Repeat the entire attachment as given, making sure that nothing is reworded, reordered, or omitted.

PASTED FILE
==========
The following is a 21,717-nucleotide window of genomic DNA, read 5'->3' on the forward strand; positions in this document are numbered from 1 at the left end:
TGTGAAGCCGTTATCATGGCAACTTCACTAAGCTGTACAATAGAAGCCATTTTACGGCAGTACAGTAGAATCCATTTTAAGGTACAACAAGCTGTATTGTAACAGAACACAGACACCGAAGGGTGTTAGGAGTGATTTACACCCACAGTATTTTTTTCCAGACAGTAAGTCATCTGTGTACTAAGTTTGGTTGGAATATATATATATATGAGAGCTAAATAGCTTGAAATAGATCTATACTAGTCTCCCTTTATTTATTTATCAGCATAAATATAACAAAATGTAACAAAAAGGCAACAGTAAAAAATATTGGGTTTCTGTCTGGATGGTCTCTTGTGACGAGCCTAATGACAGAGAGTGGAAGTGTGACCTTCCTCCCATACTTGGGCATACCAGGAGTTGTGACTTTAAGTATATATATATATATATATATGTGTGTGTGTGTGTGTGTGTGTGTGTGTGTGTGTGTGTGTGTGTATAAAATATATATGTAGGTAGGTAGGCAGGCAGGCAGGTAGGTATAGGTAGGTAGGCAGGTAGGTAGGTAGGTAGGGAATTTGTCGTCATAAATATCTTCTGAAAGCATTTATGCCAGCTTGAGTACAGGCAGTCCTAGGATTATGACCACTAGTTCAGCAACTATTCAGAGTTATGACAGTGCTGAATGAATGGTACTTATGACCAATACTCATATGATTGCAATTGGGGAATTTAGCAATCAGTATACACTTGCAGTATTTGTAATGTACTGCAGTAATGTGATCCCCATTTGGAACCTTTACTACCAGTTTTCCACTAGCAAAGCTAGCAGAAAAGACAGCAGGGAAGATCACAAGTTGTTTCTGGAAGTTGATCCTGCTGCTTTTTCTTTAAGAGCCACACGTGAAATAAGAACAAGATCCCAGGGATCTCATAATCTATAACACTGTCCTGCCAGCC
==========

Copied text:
The following is a 21,717-nucleotide window of genomic DNA, read 5'->3' on the forward strand; positions in this document are numbered from 1 at the left end:
TGTGAAGCCGTTATCATGGCAACTTCACTAAGCTGTACAATAGAAGCCATTTTACGGCAGTACAGTAGAATCCATTTTAAGGTACAACAAGCTGTATTGTAACAGAACACAGACACCGAAGGGTGTTAGGAGTGATTTACACCCACAGTATTTTTTTCCAGACAGTAAGTCATCTGTGTACTAAGTTTGGTTGGAATATATATATATATGAGAGCTAAATAGCTTGAAATAGATCTATACTAGTCTCCCTTTATTTATTTATCAGCATAAATATAACAAAATGTAACAAAAAGGCAACAGTAAAAAATATTGGGTTTCTGTCTGGATGGTCTCTTGTGACGAGCCTAATGACAGAGAGTGGAAGTGTGACCTTCCTCCCATACTTGGGCATACCAGGAGTTGTGACTTTAAGTATATATATATATATATATATGTGTGTGTGTGTGTGTGTGTGTGTGTGTGTGTGTGTGTGTGTGTATAAAATATATATGTAGGTAGGTAGGCAGGCAGGCAGGTAGGTATAGGTAGGTAGGCAGGTAGGTAGGTAGGTAGGGAATTTGTCGTCATAAATATCTTCTGAAAGCATTTATGCCAGCTTGAGTACAGGCAGTCCTAGGATTATGACCACTAGTTCAGCAACTATTCAGAGTTATGACAGTGCTGAATGAATGGTACTTATGACCAATACTCATATGATTGCAATTGGGGAATTTAGCAATCAGTATACACTTGCAGTATTTGTAATGTACTGCAGTAATGTGATCCCCATTTGGAACCTTTACTACCAGTTTTCCACTAGCAAAGCTAGCAGAAAAGACAGCAGGGAAGATCACAAGTTGTTTCTGGAAGTTGATCCTGCTGCTTTTTCTTTAAGAGCCACACGTGAAATAAGAACAAGATCCCAGGGATCTCATAATCTATAACACTGTCCTGCCAGCC